We were both court-ordered to take a parenting class in order for the divorce to go through. Some states make it mandatory and some don’t. Most states want you to take the class in person but if there is some reason you can not attend an in-person class you can file a motion with the courthouse and ask the judge to approve you taking the online class but you will have to have a reason other than you do not want to. Because of my anxiety and C-PTSD, being in a room full of strangers while I was still stuck with the verbal and mental abuse was not an option. I actually took the class first and asked for permission later. Luckily my judge was understanding and it was accepted.
Now to start the waiting game. There will be a lot of that. My county has a web page for the clerk’s office that you can look at to see the activity on your case. Every page you filed is on there and you can keep an eye on it to see if your spouse has done their part.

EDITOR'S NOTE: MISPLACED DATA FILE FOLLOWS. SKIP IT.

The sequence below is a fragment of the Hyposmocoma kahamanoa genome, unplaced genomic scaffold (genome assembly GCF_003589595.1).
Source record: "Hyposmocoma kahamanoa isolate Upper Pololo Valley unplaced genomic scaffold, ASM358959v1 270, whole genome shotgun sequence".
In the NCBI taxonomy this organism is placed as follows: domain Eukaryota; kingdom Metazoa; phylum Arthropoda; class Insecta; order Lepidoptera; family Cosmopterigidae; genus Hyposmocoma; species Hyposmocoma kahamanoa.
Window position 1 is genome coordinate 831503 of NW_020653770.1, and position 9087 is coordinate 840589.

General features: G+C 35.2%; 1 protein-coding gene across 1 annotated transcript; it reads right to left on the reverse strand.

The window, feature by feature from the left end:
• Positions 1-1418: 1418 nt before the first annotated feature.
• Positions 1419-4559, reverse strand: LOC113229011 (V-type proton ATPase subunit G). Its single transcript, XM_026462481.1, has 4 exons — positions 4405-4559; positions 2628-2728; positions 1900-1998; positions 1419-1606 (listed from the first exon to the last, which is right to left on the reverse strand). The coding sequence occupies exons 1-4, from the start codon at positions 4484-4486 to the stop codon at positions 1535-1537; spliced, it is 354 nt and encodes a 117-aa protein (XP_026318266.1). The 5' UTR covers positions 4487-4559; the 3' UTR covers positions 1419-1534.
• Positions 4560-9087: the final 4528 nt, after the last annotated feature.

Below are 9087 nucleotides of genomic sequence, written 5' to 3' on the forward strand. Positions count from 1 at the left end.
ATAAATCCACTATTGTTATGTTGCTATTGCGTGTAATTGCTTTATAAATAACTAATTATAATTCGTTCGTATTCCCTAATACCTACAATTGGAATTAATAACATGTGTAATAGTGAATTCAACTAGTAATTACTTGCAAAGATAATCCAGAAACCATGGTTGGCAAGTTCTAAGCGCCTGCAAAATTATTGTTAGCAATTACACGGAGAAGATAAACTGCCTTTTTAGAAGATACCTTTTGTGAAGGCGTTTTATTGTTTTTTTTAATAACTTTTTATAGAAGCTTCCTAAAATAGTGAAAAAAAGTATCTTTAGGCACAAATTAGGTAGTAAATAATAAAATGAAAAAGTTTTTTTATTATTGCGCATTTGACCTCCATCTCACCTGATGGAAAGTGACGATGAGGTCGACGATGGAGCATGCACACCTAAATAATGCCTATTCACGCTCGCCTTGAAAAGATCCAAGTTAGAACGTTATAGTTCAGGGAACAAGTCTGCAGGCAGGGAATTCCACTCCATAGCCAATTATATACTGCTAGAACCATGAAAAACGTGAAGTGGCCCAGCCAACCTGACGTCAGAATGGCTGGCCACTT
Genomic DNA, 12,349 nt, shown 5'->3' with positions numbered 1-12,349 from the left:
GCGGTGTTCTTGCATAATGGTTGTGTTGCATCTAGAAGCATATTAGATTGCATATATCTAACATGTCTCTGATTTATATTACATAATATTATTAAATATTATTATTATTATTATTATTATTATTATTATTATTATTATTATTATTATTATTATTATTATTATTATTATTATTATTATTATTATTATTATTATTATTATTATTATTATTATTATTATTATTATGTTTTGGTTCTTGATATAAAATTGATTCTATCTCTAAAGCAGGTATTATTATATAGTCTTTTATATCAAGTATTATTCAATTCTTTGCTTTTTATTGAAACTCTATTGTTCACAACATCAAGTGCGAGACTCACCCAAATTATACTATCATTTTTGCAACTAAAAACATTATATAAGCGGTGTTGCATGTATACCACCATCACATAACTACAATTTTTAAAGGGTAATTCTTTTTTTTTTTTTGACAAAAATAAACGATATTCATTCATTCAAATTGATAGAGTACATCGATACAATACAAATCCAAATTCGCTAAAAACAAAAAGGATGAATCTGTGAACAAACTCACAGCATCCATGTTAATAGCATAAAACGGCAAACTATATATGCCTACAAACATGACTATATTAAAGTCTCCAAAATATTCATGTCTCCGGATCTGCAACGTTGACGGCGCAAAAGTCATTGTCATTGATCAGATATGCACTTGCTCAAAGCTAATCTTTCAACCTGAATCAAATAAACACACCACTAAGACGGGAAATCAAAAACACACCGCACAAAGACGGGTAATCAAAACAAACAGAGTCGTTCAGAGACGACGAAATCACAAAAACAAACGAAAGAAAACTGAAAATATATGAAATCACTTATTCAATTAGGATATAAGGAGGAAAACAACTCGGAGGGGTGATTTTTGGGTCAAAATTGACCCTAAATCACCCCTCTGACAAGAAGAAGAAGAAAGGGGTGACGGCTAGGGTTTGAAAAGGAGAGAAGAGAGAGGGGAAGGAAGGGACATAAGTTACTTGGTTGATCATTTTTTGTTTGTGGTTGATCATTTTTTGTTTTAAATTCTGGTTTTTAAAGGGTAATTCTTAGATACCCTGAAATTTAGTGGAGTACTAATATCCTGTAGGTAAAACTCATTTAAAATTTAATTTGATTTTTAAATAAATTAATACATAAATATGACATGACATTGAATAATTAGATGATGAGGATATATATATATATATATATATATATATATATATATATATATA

Divorce is stressful any way you go about it. Know that you are a survivor and this is just another bump in the road. You have overcome so much more. Good luck SPANily! I look forward to hearing about your experiences along the way. You never know who your experience can help.
Check out our new sister site, Divorce Your Narcissist for more resources and information on divorcing your narcissist.
I don’t know enough about the legal system to be able to do it alone.
Have those thoughts crossed your mind? I know they crossed mine when I was preparing to leave my narcissist. But as I stressed over these things, I realized something HUGE: If you have a simple divorce, with or without children, you are capable of filing a divorce on your own.